Burn piles do not result in full combustion of waste and therefore produce particulate pollution. The burn barrel is a somewhat more controlled form of private waste incineration, containing the burning material inside a metal barrel, with a metal grating over the exhaust; the barrel prevents the spread of burning material in windy conditions, as the combustibles are reduced they can only settle down into the barrel. The exhaust grating helps to prevent the spread of burning embers. Steel 55-US-gallon drums are used as burn barrels, with air vent holes cut or drilled around the base for air intake. Over time, the high heat of incineration causes the metal to oxidize and rust, the barrel itself is consumed by the heat and must be replaced; the private burning of dry cellulosic/paper products is clean-burning, producing no visible smoke, but plastics in the household waste can cause private burning to create a public nuisance, generating acrid odors and fumes that make eyes burn and water. Most urban communities ban burn barrels and certain rural communities may have prohibitions on open burning those home to many residents not familiar with this common rural practice.
As of 2006 in the United States, private rural household or farm waste incineration of small quantities was permitted
A landfill site is a site for the disposal of waste materials by burial. It is the oldest form of waste treatment. Landfills have been the most common method of organized waste disposal and remain so in many places around the world; some landfills are used for waste management purposes, such as the temporary storage and transfer, or processing of waste material. Unless they are stabilized, these areas may experience severe shaking or soil liquefaction of the ground during a large earthquake. Operators of well-run landfills for non-hazardous waste meet predefined specifications by applying techniques to: confine waste to as small an area as possible compact waste to reduce volumeThey can cover waste with layers of soil or other types of material such as woodchips and fine particles. During landfill operations, a scale or weighbridge may weigh waste collection vehicles on arrival and personnel may inspect loads for wastes that do not accord with the landfill's waste-acceptance criteria. Afterward, the waste collection vehicles use the existing road network on their way to the tipping face or working front, where they unload their contents.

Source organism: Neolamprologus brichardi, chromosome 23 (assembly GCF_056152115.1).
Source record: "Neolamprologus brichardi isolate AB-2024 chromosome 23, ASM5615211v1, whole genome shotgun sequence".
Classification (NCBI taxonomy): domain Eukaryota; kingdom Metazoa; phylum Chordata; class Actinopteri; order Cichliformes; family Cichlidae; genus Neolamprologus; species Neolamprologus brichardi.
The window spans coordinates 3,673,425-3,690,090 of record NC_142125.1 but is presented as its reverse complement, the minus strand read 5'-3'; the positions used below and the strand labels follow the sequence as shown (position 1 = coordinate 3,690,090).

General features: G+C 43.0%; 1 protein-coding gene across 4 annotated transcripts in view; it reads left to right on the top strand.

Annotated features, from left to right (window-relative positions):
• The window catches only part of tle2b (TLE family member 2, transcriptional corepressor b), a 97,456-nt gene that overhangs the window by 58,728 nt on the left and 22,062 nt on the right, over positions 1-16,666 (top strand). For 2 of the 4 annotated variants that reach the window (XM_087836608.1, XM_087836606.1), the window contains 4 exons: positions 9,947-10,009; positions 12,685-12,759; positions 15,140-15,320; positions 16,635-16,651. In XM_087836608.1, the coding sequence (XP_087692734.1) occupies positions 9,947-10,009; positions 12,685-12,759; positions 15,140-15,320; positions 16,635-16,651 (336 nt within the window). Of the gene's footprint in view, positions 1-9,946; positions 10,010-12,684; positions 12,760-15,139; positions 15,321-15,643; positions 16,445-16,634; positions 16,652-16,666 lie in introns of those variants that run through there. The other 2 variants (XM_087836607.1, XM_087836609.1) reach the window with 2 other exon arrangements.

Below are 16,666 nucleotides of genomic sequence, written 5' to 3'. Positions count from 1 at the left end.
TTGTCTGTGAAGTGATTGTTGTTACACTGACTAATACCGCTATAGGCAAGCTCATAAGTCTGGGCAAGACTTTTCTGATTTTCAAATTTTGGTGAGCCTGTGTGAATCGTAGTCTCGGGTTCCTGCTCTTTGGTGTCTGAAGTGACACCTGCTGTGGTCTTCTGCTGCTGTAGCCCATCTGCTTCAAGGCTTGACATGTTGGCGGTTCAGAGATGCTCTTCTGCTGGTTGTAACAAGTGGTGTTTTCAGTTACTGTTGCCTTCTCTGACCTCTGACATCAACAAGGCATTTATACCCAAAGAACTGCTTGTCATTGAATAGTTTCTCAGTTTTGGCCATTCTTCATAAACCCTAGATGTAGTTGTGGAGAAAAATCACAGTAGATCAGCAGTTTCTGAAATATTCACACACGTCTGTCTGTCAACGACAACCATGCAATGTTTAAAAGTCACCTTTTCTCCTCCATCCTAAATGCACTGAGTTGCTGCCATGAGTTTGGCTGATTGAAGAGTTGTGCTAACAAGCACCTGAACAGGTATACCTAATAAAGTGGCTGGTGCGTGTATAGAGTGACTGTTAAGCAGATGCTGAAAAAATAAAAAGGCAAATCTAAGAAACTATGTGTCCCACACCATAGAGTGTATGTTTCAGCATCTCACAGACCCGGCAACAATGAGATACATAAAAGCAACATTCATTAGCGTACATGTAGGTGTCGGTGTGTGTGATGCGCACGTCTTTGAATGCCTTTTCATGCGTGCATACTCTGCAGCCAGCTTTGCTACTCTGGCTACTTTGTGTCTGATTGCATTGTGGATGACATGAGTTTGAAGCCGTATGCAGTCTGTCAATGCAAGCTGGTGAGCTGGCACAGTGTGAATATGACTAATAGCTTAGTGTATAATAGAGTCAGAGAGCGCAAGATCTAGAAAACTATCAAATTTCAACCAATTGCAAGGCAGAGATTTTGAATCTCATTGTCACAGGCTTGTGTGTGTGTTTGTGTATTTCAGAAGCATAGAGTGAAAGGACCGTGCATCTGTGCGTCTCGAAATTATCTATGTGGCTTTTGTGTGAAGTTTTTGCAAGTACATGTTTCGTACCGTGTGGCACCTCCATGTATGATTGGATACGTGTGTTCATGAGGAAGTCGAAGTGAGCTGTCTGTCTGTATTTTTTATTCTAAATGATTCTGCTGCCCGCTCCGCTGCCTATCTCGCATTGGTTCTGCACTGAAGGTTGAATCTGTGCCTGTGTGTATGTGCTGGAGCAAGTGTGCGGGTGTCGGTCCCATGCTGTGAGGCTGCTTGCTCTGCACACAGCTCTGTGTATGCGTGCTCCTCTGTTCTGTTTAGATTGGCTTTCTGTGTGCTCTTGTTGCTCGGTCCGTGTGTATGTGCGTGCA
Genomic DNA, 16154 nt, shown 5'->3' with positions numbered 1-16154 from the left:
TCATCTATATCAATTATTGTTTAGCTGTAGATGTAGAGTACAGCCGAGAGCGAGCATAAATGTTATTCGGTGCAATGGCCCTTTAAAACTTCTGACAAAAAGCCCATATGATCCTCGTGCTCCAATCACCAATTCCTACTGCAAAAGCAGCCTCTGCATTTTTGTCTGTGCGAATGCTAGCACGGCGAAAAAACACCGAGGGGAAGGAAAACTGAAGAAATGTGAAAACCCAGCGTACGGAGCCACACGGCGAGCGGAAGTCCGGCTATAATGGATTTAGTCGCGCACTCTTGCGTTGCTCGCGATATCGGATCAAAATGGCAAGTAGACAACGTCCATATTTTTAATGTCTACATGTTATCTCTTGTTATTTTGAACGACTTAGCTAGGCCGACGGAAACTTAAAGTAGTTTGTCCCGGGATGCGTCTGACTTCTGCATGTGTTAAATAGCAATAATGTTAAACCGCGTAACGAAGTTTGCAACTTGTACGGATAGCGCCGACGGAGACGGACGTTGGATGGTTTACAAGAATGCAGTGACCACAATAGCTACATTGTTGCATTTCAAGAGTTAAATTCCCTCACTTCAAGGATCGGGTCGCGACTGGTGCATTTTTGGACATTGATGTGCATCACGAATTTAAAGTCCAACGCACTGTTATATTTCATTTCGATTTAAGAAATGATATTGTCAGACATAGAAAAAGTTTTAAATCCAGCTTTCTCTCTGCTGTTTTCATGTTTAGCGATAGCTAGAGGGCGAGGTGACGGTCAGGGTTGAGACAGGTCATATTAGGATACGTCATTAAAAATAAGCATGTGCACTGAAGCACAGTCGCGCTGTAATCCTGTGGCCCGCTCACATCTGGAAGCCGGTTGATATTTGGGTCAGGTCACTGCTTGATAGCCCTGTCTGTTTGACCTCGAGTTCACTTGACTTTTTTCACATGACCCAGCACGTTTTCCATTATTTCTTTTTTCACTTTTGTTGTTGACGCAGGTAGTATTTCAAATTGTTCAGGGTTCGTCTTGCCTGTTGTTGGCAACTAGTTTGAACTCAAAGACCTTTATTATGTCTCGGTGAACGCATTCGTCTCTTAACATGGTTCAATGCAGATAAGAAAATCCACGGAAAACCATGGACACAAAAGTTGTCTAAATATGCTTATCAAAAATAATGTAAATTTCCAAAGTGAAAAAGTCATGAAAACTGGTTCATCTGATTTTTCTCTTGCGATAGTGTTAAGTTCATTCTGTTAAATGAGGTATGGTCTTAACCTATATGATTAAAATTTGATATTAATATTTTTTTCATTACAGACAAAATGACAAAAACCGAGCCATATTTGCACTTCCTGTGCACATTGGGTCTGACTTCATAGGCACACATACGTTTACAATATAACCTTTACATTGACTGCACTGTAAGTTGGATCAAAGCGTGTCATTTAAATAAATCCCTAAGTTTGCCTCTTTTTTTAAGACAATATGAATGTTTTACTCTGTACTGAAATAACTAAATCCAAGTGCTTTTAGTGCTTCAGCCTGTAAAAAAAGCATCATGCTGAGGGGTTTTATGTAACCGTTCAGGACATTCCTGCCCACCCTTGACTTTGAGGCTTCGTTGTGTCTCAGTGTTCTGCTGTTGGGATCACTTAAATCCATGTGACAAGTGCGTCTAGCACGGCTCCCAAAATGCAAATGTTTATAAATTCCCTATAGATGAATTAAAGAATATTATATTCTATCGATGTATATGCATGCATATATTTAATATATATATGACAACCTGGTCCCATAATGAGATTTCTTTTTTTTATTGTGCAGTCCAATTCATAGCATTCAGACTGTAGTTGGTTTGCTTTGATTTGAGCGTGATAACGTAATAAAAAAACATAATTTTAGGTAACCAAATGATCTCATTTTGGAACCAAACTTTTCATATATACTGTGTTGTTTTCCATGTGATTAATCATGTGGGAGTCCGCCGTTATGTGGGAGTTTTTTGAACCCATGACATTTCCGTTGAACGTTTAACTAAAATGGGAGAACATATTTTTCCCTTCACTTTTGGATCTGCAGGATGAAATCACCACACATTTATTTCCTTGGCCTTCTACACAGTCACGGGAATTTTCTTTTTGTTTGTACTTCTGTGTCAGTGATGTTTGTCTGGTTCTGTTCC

After loads are deposited, compactors or bulldozers can spread and compact the waste on the working face. Before leaving the landfill boundaries, the waste collection vehicles may pass through a wheel-cleaning facility. If necessary, they return to the weighbridge for re-weighing without their load; the weighing process can assemble statistics on the daily incoming waste tonnage, which databases can retain for record keeping. In addition to trucks, some landfills may have equipment to handle railroad containers; the use of "rail-haul" permits landfills to be located at more remote sites, without the problems associated with many truck trips. In the working face, the compacted waste is covered with soil or alternative materials daily. Alternative waste-cover materials include chipped wood or other "green waste", several sprayed-on foam products, chemically "fixed" bio-solids, temporary blankets. Blankets can be lifted into place at night and removed the following day prior to waste placement; the space, occupied daily by the compacted waste and the cover material is called a daily cell.